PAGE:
David B. Gray, Ph.D., Jessica L. Dashner, O.T.D., O.T.R./L., Kerri A. Morgan, M.S.O.T., O.T.R./L., Melissa Lyles, M.S.O.T., O.T.R./L., Michael D. Scheller, P.T.A., Carrie L. Morris, B.A., Holly H. Hollingsworth, Ph.D.
Program in Occupational Therapy, Washington University School of Medicine, St. Louis, MO 63108, USA
To examine the effects of a consumer-directed personal assistance services (CDPAS) program on the lives of persons with disabilities.
Thirteen individuals receiving paid agency-directed PAS services before enrollment in a CDPAS program (Agency Group) and 40 individuals receiving only unpaid PAS before enrollment (Informal Group) participated in this prospective study. In-home interviews were conducted just prior to CDPAS enrollment and again 6 months after CDPAS enrollment.
Overall choice and satisfaction with PAS improved significantly for both groups after CDPAS initiation (p < .05). Total PAS hours increased significantly for the Informal Group (p < .01) but not the Agency Group. The Informal Group used relatives to provide the majority of its CDPAS hours, while the Agency Group chose to use nonrelatives and nonfriends to provide the majority of its CDPAS hours. Few significant changes in health status were observed for either group after the CDPAS intervention, although most changes were in the positive direction. The CDPAS program did not appear to have a large effect on individuals’ personal and community participation, but participants reported a relatively high quality of participation at both time points.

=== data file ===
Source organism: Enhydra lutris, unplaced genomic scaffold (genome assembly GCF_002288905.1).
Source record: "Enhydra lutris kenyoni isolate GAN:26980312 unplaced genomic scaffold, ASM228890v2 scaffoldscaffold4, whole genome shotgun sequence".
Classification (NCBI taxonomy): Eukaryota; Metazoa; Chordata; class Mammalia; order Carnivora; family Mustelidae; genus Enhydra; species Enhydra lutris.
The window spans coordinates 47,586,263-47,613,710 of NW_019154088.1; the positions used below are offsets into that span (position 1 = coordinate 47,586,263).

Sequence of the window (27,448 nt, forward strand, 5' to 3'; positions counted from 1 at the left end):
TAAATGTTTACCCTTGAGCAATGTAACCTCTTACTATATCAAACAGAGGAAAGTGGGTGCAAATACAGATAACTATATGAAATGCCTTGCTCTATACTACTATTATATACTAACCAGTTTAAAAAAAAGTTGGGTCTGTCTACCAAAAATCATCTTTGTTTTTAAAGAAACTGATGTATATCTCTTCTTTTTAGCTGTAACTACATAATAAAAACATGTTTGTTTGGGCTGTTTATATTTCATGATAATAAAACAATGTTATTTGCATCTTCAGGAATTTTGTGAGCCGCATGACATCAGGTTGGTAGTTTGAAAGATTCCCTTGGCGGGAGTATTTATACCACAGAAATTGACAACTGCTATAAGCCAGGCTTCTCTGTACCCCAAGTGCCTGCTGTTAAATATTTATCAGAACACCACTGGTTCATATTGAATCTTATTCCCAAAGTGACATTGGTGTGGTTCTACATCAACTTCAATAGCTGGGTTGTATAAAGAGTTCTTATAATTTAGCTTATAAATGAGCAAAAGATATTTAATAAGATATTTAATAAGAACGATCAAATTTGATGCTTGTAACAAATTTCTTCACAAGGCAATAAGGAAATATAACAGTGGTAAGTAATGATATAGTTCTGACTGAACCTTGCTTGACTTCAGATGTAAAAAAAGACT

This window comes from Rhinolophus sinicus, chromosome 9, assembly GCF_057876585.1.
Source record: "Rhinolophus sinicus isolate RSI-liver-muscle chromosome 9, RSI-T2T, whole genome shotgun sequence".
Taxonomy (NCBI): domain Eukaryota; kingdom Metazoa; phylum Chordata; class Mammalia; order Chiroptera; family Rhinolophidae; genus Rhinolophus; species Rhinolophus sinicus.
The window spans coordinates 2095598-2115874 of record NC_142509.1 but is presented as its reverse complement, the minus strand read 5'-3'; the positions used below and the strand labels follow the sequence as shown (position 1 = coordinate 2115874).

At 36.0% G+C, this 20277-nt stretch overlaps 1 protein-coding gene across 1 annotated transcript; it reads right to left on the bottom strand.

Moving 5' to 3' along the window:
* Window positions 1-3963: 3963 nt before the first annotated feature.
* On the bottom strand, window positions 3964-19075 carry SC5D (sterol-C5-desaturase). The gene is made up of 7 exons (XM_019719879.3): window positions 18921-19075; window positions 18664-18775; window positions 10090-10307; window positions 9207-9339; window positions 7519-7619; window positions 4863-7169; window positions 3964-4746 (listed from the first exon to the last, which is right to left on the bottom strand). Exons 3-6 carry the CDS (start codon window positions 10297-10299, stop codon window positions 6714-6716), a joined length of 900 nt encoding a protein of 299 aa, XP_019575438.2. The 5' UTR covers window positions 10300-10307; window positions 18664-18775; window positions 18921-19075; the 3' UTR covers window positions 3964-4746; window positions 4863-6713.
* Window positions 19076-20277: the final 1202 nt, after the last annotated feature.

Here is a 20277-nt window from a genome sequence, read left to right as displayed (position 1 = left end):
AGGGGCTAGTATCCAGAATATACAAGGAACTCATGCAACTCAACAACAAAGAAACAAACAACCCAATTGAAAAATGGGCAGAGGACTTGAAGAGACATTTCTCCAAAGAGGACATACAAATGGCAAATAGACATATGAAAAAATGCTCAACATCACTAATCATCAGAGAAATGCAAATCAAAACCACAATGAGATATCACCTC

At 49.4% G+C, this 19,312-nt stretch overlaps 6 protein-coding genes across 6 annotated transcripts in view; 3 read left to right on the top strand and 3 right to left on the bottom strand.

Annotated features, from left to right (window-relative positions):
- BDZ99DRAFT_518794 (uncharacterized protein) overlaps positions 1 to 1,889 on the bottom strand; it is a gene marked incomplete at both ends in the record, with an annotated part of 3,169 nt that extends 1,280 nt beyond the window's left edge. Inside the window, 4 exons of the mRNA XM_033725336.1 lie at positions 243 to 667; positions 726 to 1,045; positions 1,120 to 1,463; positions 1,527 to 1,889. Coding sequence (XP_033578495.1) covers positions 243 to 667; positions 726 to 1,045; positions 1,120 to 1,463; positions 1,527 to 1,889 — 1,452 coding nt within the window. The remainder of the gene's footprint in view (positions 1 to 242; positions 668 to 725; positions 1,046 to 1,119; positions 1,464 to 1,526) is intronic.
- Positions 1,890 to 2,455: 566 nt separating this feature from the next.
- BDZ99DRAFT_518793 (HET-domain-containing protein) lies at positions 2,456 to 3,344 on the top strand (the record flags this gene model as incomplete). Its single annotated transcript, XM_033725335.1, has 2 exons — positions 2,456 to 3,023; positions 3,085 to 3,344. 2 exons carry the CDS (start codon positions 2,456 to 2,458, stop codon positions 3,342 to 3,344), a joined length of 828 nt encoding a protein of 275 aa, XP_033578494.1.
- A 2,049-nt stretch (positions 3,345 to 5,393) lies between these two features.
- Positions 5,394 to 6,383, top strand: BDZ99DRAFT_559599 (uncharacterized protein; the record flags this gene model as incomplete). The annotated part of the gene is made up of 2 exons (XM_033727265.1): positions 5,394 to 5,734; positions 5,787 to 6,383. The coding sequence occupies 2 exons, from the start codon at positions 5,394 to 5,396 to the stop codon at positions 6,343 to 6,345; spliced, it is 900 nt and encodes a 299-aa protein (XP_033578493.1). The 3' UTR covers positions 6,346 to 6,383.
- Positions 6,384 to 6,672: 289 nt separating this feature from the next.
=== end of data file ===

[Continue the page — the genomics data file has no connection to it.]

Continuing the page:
This study supports other findings that consumers prefer CDPAS to agency-directed care and provides new evidence that this preference cannot be explained by an increase in PAS hours that often accompanies enrollment in a CPDAS program. Although CDPAS appear to have subtle positive effects on consumer health and participation, ways in which CDPAS can maximize health status and participation quality among consumers should be explored.